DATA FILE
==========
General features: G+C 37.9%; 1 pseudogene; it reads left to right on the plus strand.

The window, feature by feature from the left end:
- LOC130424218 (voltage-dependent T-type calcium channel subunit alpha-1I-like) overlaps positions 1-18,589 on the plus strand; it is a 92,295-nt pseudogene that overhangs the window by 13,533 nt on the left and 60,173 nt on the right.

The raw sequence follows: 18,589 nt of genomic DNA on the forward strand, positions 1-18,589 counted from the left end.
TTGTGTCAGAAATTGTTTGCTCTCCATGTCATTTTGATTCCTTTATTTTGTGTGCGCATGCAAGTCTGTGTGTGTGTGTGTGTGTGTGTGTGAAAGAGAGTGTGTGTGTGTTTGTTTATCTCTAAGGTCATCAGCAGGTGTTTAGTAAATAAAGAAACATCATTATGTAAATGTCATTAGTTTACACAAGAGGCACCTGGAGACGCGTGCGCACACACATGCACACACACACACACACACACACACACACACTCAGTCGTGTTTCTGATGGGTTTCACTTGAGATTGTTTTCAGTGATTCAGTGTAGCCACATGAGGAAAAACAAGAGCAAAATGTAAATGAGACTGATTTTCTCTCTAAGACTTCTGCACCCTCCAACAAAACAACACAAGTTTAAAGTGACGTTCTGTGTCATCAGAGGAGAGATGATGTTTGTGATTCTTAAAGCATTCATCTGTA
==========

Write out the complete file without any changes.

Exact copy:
General features: G+C 37.9%; 1 pseudogene; it reads left to right on the plus strand.

The window, feature by feature from the left end:
- LOC130424218 (voltage-dependent T-type calcium channel subunit alpha-1I-like) overlaps positions 1-18,589 on the plus strand; it is a 92,295-nt pseudogene that overhangs the window by 13,533 nt on the left and 60,173 nt on the right.

The raw sequence follows: 18,589 nt of genomic DNA on the forward strand, positions 1-18,589 counted from the left end.
TTGTGTCAGAAATTGTTTGCTCTCCATGTCATTTTGATTCCTTTATTTTGTGTGCGCATGCAAGTCTGTGTGTGTGTGTGTGTGTGTGTGTGAAAGAGAGTGTGTGTGTGTTTGTTTATCTCTAAGGTCATCAGCAGGTGTTTAGTAAATAAAGAAACATCATTATGTAAATGTCATTAGTTTACACAAGAGGCACCTGGAGACGCGTGCGCACACACATGCACACACACACACACACACACACACACACACTCAGTCGTGTTTCTGATGGGTTTCACTTGAGATTGTTTTCAGTGATTCAGTGTAGCCACATGAGGAAAAACAAGAGCAAAATGTAAATGAGACTGATTTTCTCTCTAAGACTTCTGCACCCTCCAACAAAACAACACAAGTTTAAAGTGACGTTCTGTGTCATCAGAGGAGAGATGATGTTTGTGATTCTTAAAGCATTCATCTGTA